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Senior politician "steps aside" over dangerous driving charge

Senior politician

Tuesday 21 January 2020

Senior politician "steps aside" over dangerous driving charge

The Assistant Chief Minister has “stepped aside” from his role after being charged with dangerous driving.

St. John Constable Chris Taylor wrote to the Chief Minister, Senator John Le Fondré, yesterday (Monday 20 January) to inform him of the proceedings against him relating to an alleged motoring incident in June 2019.

In his letter, he said he “strenuously” denied the allegations, but nonetheless offered to “step aside temporarily” from his Ministerial duties “in order to avoid any unnecessary distraction for the government”.

The offer was accepted by the Chief Minister, who wrote in reply that the Constable had “taken the proper decision in asking temporarily to step aside."

It's not clear exactly what the phrase "step aside" means, and how it differs from a resignation, leave of absence, demotion or suspension, or if Constable will also be "stepping aside" from his Parish duties. 


Pictured: The Chief Minister described the Constable's offer to "step aside" as "proper". 

The correspondence between the pair was released at the Chief Minister’s request “in the interests of transparency and public accountability”, accompanied by a short statement.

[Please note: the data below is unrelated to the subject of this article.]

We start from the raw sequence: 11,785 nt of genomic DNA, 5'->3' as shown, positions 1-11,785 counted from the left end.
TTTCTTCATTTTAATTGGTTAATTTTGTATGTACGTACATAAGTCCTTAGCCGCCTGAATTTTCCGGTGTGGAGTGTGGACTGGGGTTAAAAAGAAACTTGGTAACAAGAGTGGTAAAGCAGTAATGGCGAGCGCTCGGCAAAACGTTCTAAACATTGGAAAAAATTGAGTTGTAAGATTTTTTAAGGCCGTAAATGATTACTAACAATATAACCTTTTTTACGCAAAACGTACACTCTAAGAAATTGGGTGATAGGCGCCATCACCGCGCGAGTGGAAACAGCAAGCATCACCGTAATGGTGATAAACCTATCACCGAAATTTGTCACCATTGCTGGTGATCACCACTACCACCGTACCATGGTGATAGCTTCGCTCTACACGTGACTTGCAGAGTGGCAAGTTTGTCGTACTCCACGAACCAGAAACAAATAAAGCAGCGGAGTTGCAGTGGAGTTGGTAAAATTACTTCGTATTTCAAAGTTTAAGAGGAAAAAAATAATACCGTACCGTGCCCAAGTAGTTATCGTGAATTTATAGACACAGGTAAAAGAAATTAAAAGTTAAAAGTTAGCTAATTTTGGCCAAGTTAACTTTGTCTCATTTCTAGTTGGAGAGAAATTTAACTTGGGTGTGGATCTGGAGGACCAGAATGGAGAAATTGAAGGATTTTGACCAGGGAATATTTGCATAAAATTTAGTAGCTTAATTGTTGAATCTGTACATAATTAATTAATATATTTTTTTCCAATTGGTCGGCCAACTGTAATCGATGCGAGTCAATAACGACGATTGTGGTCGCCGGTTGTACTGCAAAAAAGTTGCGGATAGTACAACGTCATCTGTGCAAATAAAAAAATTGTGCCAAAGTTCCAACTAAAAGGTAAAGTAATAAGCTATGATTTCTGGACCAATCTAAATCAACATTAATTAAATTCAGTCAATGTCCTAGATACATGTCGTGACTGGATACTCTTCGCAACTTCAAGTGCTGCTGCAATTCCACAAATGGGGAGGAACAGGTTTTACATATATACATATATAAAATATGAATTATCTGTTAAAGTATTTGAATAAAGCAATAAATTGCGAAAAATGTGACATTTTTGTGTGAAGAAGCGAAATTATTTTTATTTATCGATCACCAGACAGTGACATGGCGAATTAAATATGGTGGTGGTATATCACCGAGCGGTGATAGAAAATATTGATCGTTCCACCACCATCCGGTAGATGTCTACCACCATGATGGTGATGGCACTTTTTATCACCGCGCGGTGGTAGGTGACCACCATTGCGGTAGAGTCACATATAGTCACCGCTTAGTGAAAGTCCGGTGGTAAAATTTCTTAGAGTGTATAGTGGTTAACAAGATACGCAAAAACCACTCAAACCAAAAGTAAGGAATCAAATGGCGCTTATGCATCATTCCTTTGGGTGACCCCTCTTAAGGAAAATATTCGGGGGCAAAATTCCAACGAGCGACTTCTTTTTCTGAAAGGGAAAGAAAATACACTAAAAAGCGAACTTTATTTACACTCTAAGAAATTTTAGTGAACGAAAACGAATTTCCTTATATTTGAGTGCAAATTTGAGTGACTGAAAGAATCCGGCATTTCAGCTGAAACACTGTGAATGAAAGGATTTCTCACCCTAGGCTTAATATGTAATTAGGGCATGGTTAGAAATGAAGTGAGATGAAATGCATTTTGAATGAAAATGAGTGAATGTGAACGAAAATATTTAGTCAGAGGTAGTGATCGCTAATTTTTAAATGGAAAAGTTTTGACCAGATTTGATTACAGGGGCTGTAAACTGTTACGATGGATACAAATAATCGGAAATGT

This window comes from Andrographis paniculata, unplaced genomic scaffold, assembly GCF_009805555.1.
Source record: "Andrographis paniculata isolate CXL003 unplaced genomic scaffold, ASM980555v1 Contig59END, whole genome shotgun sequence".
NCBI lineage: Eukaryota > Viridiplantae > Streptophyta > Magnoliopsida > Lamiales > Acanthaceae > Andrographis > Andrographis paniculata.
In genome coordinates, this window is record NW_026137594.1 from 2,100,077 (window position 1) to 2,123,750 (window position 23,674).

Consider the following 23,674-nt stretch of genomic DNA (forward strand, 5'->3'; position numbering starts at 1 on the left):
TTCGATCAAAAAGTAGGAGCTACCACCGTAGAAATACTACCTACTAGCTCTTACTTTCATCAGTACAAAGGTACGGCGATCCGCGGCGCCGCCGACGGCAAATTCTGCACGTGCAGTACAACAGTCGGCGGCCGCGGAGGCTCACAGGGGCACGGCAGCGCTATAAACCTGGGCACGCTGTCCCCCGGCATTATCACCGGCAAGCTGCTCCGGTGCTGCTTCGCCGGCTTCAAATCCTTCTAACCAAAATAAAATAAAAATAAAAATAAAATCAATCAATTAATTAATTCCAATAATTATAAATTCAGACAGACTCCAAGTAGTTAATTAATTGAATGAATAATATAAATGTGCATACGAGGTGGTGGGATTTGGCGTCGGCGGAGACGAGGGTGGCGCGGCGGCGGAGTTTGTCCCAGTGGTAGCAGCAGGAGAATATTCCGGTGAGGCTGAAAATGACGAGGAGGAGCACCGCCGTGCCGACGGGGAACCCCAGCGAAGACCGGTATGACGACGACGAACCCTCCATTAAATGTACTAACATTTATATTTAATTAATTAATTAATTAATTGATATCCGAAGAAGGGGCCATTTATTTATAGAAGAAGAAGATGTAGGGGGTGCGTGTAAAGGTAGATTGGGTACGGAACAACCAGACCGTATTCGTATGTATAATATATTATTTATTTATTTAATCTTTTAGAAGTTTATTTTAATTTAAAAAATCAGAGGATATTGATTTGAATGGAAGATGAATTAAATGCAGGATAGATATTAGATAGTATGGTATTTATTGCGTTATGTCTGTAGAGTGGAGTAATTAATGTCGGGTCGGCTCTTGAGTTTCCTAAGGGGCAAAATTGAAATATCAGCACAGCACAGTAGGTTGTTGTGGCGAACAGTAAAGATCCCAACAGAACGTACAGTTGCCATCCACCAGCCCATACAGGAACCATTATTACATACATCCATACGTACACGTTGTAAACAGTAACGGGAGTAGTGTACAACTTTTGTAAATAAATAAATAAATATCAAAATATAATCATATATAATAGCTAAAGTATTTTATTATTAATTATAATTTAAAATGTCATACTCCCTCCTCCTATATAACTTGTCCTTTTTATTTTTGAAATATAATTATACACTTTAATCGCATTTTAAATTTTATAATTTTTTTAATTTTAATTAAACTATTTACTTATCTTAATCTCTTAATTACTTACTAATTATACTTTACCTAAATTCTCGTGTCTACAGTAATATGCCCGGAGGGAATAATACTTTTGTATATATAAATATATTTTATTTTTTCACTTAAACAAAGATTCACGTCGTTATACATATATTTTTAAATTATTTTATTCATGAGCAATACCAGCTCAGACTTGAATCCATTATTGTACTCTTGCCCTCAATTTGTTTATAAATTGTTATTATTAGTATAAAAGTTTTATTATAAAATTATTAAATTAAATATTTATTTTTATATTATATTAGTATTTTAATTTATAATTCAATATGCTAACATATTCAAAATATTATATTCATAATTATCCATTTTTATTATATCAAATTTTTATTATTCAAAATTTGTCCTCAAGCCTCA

It read: “Assistant Chief Minister, Connétable Christopher Taylor, yesterday (20 January 2020) asked the Chief Minister to allow him to step aside from his duties temporarily, after he was charged with an alleged motoring offence. The Chief Minister agreed.” 

Both parties have declined to comment further on the matter, as they say it is “sub judice."

Police have since confirmed that the Assistant Minister was charged under Article 22 of the Road Traffic (Jersey) Law 1956.


Pictured: The Constable of St. John will face the Magistrate's Court next week.

The law reads: "If any person drives a vehicle (other than a wheelchair) dangerously or rides an animal dangerously on a road or other public place, he or she shall be guilty of an offence."

Those found guilty of breaking such a law can face a fine, disqualification from driving, and a term of imprisonment of up to two years.

Constable Taylor is scheduled to appear in the Magistrate's Court in relation to the charge on Tuesday 28 January.

CLICK BELOW to read the letters in full...


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Comments on this story express the views of the commentator only, not Bailiwick Publishing. We are unable to guarantee the accuracy of any of those comments.

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Posted by Scott Mills on
What did he do? stray over the parish line into St.Mary's doing 25 mph...
Posted by Paul Troalic on
I see no need for this politician to ‘step aside’ at all.
He has denied the allegation and surely a person is innocent until proven guilty.
I think he should reconsider his decision.
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